- Consultation: This one looks a bit odd. All departments are to have established a ‘digital channel for online consultation’ by December 2011… but then in February, the GDS ‘online consultation product’ will have been delivered, which makes you wonder why they’re making departments spend time and money getting something together for December. Said GDS product will be ‘integrated’ into Single Domain by October 2012.
- Social media: Maybe it’s me, but it seems a bit odd that the lead department on departmental access to social media sites should be the Home Office: they’ll be producing ‘final guidelines’ by March next year. Verification of existing government social media accounts ‘where appropriate’ is to be completed by next month.
It’s good to see so many specific dates and people in this document, and I think we can take a lot of encouragement from the plan as a whole. Personally, though, I can’t help feeling slightly excluded. I don’t see too many specific areas where Puffbox, or someone like us, can offer a contribution.
With all the tabloid shenanigans going on yesterday, you’d be forgiven for missing the publication of the new White Paper on Open Public Services – launched complete with a WordPress-based consultation site, developed by Harry Metcalfe’s DXW, with rather cheeky advertising in the source code.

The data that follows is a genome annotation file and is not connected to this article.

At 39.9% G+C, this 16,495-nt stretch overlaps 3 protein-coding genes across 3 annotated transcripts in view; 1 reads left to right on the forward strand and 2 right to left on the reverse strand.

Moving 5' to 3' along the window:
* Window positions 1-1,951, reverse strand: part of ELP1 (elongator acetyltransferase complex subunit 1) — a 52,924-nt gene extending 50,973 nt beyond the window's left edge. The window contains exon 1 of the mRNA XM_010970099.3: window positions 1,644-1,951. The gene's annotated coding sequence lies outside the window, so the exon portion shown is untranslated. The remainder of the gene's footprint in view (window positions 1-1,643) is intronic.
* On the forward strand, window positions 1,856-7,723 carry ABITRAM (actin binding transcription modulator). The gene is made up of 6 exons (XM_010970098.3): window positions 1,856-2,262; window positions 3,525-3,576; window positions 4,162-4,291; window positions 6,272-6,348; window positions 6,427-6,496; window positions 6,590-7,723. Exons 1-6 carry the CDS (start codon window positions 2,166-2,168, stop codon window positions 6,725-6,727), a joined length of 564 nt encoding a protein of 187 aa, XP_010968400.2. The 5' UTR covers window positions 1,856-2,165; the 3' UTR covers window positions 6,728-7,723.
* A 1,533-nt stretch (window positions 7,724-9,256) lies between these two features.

It’s worth noting a couple of references to the Government Digital Service:
7.9 We want to shift the approach of government from ‘public services all in one place’ (focused on how departments want to deliver) to ‘government services wherever you are’ (open and distributed, available where citizens want to access them). To take this forward, the Government Digital Service (GDS) will have the authority across central government to co-ordinate all government digital activity, including encouraging the commissioning of the best user-centred digital services and information at lowest cost from the most appropriate provider. This commissioning process will identify those providers who are the most appropriate to provide content on a particular topic. For example, the Department for Education has already taken this approach in funding some of its parenting support services through the voluntary and community sector – these online services provide in-depth counselling and intensive support as well as information and guidance.